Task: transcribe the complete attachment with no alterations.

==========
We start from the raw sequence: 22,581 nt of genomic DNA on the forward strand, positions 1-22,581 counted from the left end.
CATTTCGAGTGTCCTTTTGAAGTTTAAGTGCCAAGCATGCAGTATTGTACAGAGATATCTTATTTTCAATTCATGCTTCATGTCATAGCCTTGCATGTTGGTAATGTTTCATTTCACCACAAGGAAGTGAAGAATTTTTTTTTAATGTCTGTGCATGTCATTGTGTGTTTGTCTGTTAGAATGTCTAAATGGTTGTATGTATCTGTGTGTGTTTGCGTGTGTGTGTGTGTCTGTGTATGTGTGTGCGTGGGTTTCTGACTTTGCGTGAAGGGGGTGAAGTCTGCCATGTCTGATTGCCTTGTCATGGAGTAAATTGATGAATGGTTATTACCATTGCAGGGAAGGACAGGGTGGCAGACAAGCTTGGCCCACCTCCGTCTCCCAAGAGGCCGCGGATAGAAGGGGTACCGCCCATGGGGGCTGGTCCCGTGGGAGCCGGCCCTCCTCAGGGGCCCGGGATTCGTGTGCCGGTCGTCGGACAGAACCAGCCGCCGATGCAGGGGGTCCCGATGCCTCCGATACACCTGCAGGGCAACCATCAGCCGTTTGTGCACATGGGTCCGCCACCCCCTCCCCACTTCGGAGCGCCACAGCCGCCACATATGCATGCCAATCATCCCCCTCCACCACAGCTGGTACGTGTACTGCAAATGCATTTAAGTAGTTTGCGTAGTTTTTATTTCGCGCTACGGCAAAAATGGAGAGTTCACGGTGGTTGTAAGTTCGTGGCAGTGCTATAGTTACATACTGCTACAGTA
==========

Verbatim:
We start from the raw sequence: 22,581 nt of genomic DNA on the forward strand, positions 1-22,581 counted from the left end.
CATTTCGAGTGTCCTTTTGAAGTTTAAGTGCCAAGCATGCAGTATTGTACAGAGATATCTTATTTTCAATTCATGCTTCATGTCATAGCCTTGCATGTTGGTAATGTTTCATTTCACCACAAGGAAGTGAAGAATTTTTTTTTAATGTCTGTGCATGTCATTGTGTGTTTGTCTGTTAGAATGTCTAAATGGTTGTATGTATCTGTGTGTGTTTGCGTGTGTGTGTGTGTCTGTGTATGTGTGTGCGTGGGTTTCTGACTTTGCGTGAAGGGGGTGAAGTCTGCCATGTCTGATTGCCTTGTCATGGAGTAAATTGATGAATGGTTATTACCATTGCAGGGAAGGACAGGGTGGCAGACAAGCTTGGCCCACCTCCGTCTCCCAAGAGGCCGCGGATAGAAGGGGTACCGCCCATGGGGGCTGGTCCCGTGGGAGCCGGCCCTCCTCAGGGGCCCGGGATTCGTGTGCCGGTCGTCGGACAGAACCAGCCGCCGATGCAGGGGGTCCCGATGCCTCCGATACACCTGCAGGGCAACCATCAGCCGTTTGTGCACATGGGTCCGCCACCCCCTCCCCACTTCGGAGCGCCACAGCCGCCACATATGCATGCCAATCATCCCCCTCCACCACAGCTGGTACGTGTACTGCAAATGCATTTAAGTAGTTTGCGTAGTTTTTATTTCGCGCTACGGCAAAAATGGAGAGTTCACGGTGGTTGTAAGTTCGTGGCAGTGCTATAGTTACATACTGCTACAGTA